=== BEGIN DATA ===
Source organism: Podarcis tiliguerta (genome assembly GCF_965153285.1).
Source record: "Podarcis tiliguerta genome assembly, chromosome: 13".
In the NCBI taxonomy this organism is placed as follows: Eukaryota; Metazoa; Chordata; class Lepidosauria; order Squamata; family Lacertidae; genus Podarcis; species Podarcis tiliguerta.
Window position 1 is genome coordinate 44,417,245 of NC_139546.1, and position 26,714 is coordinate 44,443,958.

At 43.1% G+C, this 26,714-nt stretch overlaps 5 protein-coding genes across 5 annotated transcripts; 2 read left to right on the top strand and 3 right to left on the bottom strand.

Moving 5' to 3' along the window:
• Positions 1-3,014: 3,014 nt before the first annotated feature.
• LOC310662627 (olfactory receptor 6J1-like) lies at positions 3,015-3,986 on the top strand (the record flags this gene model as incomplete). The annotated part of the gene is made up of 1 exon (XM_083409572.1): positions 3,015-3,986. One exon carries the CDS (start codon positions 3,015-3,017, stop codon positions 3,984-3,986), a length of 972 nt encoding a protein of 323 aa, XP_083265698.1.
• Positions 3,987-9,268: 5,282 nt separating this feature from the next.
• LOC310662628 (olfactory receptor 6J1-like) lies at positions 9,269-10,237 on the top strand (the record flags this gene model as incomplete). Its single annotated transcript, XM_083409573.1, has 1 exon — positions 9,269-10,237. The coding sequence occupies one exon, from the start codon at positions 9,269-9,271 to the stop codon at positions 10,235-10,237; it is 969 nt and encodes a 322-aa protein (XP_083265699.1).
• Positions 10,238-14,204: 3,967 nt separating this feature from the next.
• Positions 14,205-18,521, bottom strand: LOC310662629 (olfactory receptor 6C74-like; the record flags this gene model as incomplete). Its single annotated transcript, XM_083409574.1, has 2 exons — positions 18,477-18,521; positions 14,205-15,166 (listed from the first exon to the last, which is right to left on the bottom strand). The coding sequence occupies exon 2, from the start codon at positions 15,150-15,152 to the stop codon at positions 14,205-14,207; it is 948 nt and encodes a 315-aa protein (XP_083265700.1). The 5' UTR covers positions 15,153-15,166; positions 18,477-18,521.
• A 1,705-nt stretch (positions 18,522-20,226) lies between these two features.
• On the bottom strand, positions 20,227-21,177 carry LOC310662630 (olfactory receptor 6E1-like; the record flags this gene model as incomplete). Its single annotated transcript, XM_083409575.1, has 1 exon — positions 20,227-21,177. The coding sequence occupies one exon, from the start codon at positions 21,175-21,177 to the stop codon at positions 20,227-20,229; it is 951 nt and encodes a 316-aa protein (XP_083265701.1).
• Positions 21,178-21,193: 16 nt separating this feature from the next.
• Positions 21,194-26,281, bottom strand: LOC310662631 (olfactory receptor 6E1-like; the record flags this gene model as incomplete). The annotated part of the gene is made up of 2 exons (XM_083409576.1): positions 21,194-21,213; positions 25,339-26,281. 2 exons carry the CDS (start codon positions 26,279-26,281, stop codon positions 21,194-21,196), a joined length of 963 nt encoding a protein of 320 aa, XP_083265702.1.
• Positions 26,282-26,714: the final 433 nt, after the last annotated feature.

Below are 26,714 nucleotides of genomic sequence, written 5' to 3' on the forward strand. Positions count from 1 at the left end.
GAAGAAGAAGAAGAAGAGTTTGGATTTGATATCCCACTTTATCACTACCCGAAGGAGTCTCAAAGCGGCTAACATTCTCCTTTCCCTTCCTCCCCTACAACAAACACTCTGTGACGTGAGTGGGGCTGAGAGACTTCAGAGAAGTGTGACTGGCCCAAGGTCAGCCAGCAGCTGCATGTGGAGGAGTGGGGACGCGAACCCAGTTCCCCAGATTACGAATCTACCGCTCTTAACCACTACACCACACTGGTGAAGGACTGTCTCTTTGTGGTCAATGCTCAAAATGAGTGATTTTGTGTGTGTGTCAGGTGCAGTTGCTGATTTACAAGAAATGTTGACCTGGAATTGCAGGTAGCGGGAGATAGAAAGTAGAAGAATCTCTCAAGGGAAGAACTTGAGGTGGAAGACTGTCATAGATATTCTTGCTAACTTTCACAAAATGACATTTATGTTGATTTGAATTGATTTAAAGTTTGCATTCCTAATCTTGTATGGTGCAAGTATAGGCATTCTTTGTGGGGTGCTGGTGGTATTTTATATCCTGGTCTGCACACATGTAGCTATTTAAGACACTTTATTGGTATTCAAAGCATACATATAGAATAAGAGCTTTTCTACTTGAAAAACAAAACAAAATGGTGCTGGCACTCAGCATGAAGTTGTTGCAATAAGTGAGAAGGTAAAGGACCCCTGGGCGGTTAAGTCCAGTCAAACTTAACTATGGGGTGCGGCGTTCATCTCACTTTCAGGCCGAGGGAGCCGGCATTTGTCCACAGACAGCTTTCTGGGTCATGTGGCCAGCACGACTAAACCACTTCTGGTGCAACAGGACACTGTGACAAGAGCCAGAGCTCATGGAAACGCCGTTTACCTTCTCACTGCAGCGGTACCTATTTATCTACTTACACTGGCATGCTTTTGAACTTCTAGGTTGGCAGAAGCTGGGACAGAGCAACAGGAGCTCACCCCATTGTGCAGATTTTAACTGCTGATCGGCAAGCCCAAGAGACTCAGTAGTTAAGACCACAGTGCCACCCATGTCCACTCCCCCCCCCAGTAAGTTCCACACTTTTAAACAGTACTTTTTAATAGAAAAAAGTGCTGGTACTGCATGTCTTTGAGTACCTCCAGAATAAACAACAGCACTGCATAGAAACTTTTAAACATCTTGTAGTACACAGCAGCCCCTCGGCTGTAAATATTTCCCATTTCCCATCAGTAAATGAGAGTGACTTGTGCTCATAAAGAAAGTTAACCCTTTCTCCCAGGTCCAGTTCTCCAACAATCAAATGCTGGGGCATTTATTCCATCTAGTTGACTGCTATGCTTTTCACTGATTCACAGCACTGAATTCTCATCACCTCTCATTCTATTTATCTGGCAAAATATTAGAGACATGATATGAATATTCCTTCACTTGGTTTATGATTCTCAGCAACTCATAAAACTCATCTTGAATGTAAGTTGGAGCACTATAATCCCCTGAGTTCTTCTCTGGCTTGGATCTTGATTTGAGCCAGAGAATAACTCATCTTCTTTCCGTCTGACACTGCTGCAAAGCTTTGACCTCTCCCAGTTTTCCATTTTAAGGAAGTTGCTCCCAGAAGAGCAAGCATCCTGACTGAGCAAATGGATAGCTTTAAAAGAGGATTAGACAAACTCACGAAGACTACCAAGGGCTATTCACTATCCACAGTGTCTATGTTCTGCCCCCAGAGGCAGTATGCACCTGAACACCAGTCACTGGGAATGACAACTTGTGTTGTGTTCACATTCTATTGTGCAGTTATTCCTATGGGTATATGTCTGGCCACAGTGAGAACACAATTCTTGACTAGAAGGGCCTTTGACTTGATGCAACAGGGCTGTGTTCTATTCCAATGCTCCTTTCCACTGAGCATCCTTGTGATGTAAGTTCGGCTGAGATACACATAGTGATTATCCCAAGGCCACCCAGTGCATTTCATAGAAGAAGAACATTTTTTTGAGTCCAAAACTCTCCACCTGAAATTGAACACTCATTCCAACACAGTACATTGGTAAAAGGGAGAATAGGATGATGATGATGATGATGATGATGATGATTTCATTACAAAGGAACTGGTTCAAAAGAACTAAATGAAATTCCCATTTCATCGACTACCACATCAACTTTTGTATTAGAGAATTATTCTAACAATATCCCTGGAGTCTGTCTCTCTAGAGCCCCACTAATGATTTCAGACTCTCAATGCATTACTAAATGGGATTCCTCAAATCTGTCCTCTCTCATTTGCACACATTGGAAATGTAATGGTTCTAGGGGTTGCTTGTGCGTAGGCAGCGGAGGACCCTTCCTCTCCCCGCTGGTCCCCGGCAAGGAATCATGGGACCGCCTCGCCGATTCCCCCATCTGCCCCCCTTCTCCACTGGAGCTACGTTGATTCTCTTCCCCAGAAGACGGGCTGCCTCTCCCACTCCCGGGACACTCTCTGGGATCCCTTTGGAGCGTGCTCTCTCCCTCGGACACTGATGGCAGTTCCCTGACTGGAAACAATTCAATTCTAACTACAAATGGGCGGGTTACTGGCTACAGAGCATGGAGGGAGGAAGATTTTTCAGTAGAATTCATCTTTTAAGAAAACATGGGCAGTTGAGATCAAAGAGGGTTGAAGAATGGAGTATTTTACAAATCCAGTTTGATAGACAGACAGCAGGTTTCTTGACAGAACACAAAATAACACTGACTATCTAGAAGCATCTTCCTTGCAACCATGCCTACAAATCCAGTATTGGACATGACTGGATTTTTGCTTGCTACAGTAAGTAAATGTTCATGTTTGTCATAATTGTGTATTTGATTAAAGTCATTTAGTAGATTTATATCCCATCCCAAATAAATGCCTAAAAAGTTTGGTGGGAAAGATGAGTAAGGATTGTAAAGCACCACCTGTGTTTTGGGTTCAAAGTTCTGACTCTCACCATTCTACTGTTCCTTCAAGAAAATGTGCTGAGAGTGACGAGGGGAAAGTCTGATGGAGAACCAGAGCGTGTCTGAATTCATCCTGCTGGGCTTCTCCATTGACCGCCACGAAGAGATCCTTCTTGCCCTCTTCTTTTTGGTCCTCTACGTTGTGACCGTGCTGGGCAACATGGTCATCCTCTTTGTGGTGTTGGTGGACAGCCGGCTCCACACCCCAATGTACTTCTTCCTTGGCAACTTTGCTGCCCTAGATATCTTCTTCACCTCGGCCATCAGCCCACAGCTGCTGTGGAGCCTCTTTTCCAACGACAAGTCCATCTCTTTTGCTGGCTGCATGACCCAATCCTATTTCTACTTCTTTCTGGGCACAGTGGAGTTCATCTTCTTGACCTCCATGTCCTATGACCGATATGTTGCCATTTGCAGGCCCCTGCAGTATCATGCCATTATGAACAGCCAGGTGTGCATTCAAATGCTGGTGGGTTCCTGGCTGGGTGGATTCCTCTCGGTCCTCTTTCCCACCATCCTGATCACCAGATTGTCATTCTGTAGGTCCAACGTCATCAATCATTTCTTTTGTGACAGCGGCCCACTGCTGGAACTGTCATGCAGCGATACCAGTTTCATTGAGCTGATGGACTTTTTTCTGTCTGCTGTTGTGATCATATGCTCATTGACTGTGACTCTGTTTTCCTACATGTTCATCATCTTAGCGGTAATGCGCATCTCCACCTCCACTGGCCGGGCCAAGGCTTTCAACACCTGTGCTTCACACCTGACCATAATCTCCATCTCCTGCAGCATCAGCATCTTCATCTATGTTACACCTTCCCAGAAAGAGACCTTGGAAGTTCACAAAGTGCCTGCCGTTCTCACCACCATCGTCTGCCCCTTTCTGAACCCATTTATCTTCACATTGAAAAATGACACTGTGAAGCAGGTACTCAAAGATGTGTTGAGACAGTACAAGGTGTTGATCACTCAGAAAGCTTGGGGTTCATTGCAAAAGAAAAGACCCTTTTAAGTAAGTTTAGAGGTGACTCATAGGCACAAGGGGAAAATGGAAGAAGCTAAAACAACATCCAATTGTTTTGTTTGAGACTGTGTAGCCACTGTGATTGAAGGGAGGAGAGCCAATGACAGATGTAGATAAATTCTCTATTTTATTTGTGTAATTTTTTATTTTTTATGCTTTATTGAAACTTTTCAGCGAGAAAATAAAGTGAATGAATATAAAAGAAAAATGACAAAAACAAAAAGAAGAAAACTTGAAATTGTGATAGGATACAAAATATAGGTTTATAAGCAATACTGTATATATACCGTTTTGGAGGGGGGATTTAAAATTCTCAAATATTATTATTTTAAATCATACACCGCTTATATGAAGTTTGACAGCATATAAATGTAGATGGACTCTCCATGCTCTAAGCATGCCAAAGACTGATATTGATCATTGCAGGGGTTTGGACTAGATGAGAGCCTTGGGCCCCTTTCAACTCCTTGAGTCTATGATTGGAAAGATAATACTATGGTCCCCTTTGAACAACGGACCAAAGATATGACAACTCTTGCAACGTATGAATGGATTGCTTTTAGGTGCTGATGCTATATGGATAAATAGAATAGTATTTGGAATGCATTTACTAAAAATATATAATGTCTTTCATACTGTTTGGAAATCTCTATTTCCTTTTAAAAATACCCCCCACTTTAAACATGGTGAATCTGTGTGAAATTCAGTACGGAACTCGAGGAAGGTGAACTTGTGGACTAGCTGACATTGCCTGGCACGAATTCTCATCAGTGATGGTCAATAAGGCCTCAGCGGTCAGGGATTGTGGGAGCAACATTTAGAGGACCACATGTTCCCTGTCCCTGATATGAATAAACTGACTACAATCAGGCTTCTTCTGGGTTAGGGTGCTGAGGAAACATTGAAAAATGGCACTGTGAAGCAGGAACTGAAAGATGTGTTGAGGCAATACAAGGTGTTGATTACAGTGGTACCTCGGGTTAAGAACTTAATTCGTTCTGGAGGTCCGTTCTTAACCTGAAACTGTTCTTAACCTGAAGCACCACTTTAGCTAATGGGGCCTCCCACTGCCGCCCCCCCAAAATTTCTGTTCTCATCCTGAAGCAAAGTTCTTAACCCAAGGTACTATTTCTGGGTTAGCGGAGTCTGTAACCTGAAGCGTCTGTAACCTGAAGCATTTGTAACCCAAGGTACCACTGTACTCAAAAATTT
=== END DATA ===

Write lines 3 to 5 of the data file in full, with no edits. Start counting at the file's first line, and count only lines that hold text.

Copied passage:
In the NCBI taxonomy this organism is placed as follows: Eukaryota; Metazoa; Chordata; class Lepidosauria; order Squamata; family Lacertidae; genus Podarcis; species Podarcis tiliguerta.
Window position 1 is genome coordinate 44,417,245 of NC_139546.1, and position 26,714 is coordinate 44,443,958.

At 43.1% G+C, this 26,714-nt stretch overlaps 5 protein-coding genes across 5 annotated transcripts; 2 read left to right on the top strand and 3 right to left on the bottom strand.